The study’s objectives were to uncover key factors influencing community participation and responsiveness in solid waste management in local governments in developing countries. Cochrane libraries, CINAHL, and reports/policy papers were used to search the database. The procedures (inform, consult, involve, collaborate, and empower) were detailed in WHO journals and other research, including guiding principles and content analysis of both unsuccessful and successful community participation by local governments in developing countries. These themes were investigated in light of the growing importance of community and public engagement activities in local governments, which has led to a greater emphasis on skill development, engagement process monitoring, and assessment. The proposed conceptual framework was thoroughly investigated, and a complete literature review was carried out. The proposed community participation framework was found to be acceptable for the current demands of local governments in developing countries in public health practises, according to WHO recommendations. The construct was studied using content analysis of both unsuccessful and successful participation in solid waste management by local governments in disadvantaged nations in order to provide the necessary guiding concepts, behaviours, and degrees of participation. Internal capacity constraints, community capacity limits, other external variables, and other substantive obstacles were among the challenges that these local governments faced when it came to community engagement. Mechanisms for disseminating information, the engagement environment, community leaders/champions, outside assistance, and novel innovative approaches The study’s six primary themes were the degree to which indigenous people were involved for successful community involvement, and the degree to which indigenous people were involved for effective community involvement. Long-term strategic planning, a high degree of effort to accommodate cultural differences, and the presence of an adequate and suitable information system to allow the local authority to efficiently capture, manage, and process relevant community engagement data such as community inquiries, requests, and complaints can all lead to better results.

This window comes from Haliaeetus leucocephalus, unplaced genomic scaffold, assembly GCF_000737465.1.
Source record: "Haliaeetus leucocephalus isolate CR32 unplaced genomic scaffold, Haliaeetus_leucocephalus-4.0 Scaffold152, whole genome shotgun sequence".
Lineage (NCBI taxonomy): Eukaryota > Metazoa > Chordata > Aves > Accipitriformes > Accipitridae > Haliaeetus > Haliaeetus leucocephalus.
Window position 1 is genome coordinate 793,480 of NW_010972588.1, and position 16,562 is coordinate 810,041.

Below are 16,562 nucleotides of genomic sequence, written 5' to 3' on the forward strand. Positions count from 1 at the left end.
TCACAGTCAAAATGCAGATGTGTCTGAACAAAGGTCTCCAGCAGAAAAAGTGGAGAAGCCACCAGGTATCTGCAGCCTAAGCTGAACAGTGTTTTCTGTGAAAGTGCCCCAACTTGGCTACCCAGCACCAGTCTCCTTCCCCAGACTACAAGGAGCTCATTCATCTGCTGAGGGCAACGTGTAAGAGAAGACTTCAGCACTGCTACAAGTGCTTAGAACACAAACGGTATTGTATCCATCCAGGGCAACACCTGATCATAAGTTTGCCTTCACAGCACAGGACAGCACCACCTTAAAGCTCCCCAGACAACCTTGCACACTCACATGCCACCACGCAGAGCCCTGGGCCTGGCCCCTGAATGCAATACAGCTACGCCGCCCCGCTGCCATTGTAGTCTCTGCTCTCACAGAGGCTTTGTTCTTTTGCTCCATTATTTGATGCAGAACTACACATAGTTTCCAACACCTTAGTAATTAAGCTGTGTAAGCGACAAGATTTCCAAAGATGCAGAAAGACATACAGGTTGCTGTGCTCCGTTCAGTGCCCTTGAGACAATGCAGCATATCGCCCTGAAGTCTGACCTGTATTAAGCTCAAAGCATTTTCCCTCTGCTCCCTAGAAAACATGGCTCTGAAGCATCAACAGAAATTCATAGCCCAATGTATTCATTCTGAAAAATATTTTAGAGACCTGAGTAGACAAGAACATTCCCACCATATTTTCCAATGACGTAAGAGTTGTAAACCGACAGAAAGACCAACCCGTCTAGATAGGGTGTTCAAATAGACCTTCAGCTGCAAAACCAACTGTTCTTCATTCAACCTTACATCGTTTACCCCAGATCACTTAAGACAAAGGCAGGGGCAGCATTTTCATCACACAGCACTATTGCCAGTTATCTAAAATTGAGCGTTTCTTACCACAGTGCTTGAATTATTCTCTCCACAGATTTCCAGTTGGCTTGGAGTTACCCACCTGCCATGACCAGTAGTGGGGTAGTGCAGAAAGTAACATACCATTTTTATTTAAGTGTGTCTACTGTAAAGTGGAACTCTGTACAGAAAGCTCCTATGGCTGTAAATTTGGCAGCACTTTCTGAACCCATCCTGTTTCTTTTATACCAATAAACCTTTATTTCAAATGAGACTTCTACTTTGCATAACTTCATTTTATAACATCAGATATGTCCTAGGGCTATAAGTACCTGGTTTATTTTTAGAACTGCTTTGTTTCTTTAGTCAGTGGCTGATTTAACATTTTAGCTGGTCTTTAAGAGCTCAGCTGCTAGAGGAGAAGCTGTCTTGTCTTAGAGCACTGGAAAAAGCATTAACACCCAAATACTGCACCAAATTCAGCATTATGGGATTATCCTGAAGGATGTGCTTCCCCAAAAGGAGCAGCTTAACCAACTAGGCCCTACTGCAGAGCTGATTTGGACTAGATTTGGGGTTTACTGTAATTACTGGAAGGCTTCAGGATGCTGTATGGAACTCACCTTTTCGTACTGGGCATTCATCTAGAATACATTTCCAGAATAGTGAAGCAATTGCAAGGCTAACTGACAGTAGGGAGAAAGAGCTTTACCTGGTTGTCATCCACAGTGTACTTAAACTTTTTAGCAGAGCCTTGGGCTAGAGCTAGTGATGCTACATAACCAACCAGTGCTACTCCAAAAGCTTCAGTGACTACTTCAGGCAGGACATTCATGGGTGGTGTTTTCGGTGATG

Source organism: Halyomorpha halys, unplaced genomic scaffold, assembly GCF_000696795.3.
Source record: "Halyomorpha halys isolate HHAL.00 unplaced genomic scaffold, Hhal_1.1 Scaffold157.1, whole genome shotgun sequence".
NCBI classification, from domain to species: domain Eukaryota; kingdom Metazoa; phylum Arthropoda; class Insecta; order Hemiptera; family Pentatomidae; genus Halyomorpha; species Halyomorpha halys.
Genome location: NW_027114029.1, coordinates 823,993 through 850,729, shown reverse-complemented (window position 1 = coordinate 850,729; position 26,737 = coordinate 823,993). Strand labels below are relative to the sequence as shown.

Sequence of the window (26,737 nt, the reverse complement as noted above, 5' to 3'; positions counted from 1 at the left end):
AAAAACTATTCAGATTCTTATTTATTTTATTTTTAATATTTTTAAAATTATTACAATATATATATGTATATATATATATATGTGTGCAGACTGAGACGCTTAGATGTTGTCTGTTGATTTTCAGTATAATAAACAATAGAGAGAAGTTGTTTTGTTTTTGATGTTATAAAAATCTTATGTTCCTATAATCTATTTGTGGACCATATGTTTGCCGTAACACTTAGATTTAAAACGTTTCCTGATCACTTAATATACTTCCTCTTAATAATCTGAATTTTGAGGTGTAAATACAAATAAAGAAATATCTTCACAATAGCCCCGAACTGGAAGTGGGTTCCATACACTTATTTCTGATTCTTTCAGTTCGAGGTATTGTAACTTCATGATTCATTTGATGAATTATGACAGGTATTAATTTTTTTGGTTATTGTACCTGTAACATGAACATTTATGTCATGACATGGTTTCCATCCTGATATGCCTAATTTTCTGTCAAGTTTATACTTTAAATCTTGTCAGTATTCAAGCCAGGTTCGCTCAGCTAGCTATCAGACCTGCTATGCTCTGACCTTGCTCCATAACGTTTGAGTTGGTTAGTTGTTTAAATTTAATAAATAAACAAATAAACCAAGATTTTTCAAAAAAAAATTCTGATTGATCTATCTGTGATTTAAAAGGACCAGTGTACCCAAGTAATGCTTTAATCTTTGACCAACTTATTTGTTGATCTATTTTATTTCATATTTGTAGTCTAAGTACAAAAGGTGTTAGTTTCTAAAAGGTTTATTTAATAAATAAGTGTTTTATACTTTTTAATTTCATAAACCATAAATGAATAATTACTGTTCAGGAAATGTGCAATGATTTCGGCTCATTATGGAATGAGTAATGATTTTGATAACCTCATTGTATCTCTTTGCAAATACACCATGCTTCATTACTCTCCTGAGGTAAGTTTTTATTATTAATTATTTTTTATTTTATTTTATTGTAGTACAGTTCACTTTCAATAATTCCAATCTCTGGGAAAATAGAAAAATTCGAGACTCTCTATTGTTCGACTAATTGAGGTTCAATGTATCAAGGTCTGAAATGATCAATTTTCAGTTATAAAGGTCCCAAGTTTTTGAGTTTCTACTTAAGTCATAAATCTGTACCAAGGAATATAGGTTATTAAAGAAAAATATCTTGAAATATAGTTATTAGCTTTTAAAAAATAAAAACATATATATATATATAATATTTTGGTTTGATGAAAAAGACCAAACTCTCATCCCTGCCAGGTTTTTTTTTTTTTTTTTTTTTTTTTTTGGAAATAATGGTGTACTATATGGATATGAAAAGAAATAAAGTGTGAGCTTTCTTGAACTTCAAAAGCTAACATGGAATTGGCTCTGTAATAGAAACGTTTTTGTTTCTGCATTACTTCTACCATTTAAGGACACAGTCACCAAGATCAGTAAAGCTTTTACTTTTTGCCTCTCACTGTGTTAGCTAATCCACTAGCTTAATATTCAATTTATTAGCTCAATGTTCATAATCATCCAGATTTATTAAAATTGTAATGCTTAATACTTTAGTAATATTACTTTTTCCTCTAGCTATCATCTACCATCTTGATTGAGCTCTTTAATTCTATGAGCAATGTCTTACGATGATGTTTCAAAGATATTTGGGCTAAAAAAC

Author (S) Details
Emmanuel Hakwia Kooma
Texila American University, USA.
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